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Changed By Glory

"And we all… beholding the glory of the Lord, are being transformed into the same image from one degree of glory to another." II Cor. 3:18

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salvation

This Is My Lot Forever ~ A Poem

Sweat beaded upon the brow

The terror of hell alarming –

Justice divine impending now

Is this my lot forever?

~

Justice confirmed in burning mind

The soul with no excuses –

For God to damn is right and true

Is this my lot forever?

~

Agreed to face that terrible end

That Great Glory offended –

Terrifying the truth unchanging

Is this my lot forever?

~

With dry mouth and pounding heart

To hope would seem presumptuous –

I dare not even lift my eyes

Is this my lot forever?

~

A glimmer of light invades the darkness

I startle but can’t believe it –

My doom, my death is surely proper

Surely, this is my lot forever

~

Trembling lips lisp a prayer

A pitiful resignation –

Oddly content to face the dark

Surely, this is my lot forever

~

Light so brilliant shocks the heart

Strange, sudden, unexpected –

What does it mean? Where is it from?

What is my lot forever?

~

Bursting in fullness, refulgent, and clear

Terror of doom nigh forgotten

The source of light is the source of doom

What is my lot forever?

~

Like sun on the face, like stone under feet

With confidence now overtaken

The One I did dread now strangely I love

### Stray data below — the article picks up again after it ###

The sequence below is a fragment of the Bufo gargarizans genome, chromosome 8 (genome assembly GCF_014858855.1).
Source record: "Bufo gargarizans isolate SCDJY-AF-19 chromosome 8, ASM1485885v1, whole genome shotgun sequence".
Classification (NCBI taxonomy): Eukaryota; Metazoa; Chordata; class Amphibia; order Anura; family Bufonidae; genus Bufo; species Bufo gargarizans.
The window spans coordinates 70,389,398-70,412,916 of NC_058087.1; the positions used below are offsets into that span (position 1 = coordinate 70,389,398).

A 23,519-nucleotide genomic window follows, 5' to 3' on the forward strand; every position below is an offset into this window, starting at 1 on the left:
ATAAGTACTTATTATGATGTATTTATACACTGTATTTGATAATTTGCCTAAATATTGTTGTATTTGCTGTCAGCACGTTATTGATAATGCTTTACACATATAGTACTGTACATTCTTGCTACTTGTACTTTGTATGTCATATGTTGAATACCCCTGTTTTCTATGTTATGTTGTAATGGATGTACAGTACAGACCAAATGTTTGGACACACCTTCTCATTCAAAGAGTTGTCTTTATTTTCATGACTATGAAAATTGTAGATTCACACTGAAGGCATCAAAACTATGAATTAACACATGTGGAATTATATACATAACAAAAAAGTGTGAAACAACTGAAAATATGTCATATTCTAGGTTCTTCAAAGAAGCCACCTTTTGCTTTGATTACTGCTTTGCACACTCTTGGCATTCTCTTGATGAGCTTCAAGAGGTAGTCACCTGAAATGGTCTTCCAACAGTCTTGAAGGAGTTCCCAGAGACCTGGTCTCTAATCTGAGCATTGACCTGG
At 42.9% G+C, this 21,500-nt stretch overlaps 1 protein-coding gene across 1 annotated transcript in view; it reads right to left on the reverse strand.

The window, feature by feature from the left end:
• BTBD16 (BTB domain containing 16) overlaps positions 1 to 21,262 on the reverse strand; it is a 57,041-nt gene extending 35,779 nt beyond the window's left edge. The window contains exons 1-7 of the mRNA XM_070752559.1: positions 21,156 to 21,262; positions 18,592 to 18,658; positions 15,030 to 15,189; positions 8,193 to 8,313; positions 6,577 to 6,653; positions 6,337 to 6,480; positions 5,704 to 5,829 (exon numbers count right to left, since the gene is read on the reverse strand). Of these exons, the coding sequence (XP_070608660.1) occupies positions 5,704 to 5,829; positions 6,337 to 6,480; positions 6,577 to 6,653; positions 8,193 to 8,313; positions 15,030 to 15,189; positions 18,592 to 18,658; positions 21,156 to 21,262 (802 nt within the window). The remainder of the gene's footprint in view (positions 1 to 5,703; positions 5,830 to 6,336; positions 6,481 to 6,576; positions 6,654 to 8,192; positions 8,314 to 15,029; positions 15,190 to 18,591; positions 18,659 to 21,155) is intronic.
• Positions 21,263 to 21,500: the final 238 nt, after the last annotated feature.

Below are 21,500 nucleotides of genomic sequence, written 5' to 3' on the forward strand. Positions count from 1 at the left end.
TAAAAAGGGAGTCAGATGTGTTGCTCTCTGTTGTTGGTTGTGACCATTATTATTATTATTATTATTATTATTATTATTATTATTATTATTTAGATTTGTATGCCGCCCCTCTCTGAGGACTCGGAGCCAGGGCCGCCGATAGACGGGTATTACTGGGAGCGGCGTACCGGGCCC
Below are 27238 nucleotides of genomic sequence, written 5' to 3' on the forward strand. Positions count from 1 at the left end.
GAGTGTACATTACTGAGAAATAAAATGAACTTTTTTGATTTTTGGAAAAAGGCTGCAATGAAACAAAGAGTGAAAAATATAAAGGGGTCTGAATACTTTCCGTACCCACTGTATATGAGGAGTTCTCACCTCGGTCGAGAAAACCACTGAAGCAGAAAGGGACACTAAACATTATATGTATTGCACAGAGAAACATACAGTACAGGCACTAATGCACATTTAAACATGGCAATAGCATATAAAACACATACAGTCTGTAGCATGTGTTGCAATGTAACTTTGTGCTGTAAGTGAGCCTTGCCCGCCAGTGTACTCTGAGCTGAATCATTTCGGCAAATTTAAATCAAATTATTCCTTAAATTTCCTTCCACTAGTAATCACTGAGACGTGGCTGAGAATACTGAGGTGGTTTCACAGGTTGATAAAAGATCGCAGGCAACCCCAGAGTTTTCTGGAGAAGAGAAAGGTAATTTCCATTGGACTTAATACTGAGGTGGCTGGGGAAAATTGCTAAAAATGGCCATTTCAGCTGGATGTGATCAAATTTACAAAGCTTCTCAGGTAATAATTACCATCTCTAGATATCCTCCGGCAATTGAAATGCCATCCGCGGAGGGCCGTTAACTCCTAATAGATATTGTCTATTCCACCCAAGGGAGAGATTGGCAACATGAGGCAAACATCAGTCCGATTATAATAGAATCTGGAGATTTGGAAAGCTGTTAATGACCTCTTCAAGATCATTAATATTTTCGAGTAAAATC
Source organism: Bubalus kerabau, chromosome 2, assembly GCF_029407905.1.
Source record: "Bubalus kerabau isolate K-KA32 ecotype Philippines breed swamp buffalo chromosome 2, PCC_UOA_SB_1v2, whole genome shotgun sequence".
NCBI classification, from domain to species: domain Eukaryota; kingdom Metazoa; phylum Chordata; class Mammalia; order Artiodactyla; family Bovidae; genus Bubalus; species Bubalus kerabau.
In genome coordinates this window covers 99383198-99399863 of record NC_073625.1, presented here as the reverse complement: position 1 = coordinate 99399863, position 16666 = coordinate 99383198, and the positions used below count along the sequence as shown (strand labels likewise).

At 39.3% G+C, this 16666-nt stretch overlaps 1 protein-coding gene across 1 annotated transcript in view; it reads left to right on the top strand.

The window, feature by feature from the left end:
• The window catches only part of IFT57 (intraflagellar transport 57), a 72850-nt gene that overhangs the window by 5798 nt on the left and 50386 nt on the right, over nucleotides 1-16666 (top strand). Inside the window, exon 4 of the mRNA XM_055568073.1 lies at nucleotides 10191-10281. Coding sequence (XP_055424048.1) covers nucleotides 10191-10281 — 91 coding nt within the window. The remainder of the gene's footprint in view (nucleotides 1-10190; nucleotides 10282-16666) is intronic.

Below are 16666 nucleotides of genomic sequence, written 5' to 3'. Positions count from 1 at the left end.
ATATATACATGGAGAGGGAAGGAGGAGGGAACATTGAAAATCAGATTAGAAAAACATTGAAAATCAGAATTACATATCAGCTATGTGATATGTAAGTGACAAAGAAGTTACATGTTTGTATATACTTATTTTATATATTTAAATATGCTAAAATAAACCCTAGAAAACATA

What is my lot forever?

~

The glory that damned now the glory of grace

The Savior the glimmering prism

Beckoned now to look on his face – Dare I?

What is my lot forever?

~

His beauty, my sin, what a juxtaposition!

Daring to view his splendor

Captivated by what would have consumed

Let this be my lot forever!

~

Sin of others painted on Him

The Beautiful One before tribunal stood

Struck, then crushed, forsaken

Wasn’t that my lot forever?

~

Panting for breath, by discovery stunned

My sin already atoned for

The glory of terror now the glory of joy

This is my lot forever

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My Glory I Will Not Give To Another: The Jealousy of God & The Necessity of The Incarnation

Living in the part of the world where I do, desiring to be a faithful Christian witness, requires the ability to answer certain questions, especially those regarding the deity of Christ and the Trinity.

A question that has come up not only here, but across history is, “Why did God have to become man?”

There are a lot of dimensions to the answer to that question. Why did the atoning sacrifice have to be God as well as man?

The most common answer given is something along the lines of “an infinite guilt before an infinite God required a sacrifice of infinite worth”. This is a true answer, but left to itself that is somewhat of an unsatisfying answer and even difficult to thoroughly substantiate from scripture alone. I think this answer is absolutely true, but another dimension that is often neglected in answer to the question “why the God-man?” is the jealousy of God.

The answer to the question central to the Christian faith has multiple dimensions. The justice of God, the love of God, the wrath of God, the mercy of God, the righteousness of God all must be considered in finding the “why” of God becoming man. But I think that there is one foundational doctrinal dimension that isn’t mentioned.